Herbie Mann Comin' Home

Thursday, October 7, 2010

Dark, Two

In first reading -- memorizing! -- some Theodore Roethke poems, I had no idea he was crazy.  Let me soften that.  He was suffering from schizophrenia of a kind.  

None of the poems say that to me.  They're observant, grounded, solid.  No extravagance, no wildness.

That idea held throughout my reading of 'In A Dark Time', housed in a volume where critics laid out their 'takes' and Roethke had a last say.  I remember nothing written by any of them on the issue of insanity.

So, even when the poem itself reads, What's madness but nobility of soul/At odds with circumstance, I take that as a comparative expression, as something nearer to what we, the sane, might imagine than what he means us to understand by the poem.  

He pushes on, then, soon, to what might be the start of a transformation, pressing the membrane of 'circumstance' to find more room:  

A man goes far to find out what he is --
Death of the self in a long, tearless night,
All natural shapes blazing unnatural light.

Was I instructed at the time to liken this to Teresa of Ávila, to Juan de la Cruz?  Somehow my memory connects these.

Roethke's last stanza:

Dark, dark my light, and darker my desire.
My soul, like some heat-maddened fly,
Keeps buzzing at the sill.  Which I is I?
A fallen man, I climb out of my fear.
The mind enters itself, and God the mind,
And one is One, free in the tearing wind.

This so obviously wants to read as a mystic experience.  Do we reduce it to neurology?  

Whether or not such experience might not occur if certain medications were present (or would occur if certain others were), should we eliminate the 'phenomenological authenticity' of it?

Our history is filled with myth.  Our lives are fuller for it.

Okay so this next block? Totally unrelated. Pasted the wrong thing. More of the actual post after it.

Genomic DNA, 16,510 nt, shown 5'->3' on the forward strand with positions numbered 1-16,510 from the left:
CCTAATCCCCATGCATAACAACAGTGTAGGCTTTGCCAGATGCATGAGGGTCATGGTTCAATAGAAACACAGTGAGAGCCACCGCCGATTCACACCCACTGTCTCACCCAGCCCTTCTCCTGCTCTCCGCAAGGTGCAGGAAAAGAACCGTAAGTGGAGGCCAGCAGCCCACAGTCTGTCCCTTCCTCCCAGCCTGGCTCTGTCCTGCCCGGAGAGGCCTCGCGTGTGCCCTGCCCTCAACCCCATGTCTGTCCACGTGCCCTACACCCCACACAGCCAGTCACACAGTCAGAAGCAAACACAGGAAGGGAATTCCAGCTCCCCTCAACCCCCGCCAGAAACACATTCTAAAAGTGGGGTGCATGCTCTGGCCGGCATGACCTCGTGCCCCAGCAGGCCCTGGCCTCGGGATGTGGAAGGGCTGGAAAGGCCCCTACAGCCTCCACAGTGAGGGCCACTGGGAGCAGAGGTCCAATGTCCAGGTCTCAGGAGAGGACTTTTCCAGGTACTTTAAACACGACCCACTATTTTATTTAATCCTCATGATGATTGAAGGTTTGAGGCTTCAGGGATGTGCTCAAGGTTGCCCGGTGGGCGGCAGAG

There's always a price.  We can settle the bill by selling our bodies as meat.  We can also contract to pay it as adventurers to the end.



  1. Maybe madness is on the borderline of eros and thanathos, of vice and creation, or maybe it's just illness,for a while forgotten, for a while tamed practising art.

    Or Phoenix.

  2. So many great artist were/are troubled souls. Geniuses, nonetheless.

  3. orfeenix,

    a) Passion, the strong stuff, does border madness, cause 'justifiable' violations, edge into vice, and -- boom -- produce what will later no longer be reproducible. Or desirable.

    Just haunted.

    Art's goal may be to capture strong emotions, and as you say, tame them. Maybe hold the glossy shield up so that we may view the Gorgon.

    b) Yes. My very first instinct was "Phoenix". So my 'name guesses' were alternatives, maybe not the best. Perhaps you are "X" "Or Phoenix".


  4. Willow,

    I hate to think of the mental funks and horrors felt by Sylvia Plath, Robert Lowell, John Berryman and such.

    We know something about them. Is it that they're 'off-track' that allows the art? Those just mentioned were also exceptionally smart. Is it that?

    When we do art are we compensating, like favoring a leg when the other hurts?


  5. What's madness but nobility of soul/At odds with circumstance...

    Wow. How true.

  6. Claudia,

    Contrast that poetic pulse with the medical community's! I just had a couple of routine (but thorough) encounters with familiar docs here, and -- I wanna tell ya -- even my clean bill of health sounded like a technical discourse.

    For those guys, 'nobility' is an archaic term for a kind of behavior, and 'soul' is an anathematic term to any decent material science worth the name.

    That poets like Roethke take notions of madness and actually build them out into something arguably transcendent reinforces my belief in the humanities.

  7. Human salvation lies in the hands of the creatively maladjusted.

    Martin Luther King Jr.

  8. Ian,

    True observation. The 'maladjustment', if we play it safe, means 'non-conformity'. The 'creative' part of it -- certainly for King -- is taking action to convince others also not to conform.

    Those poets shone, then disintegrated.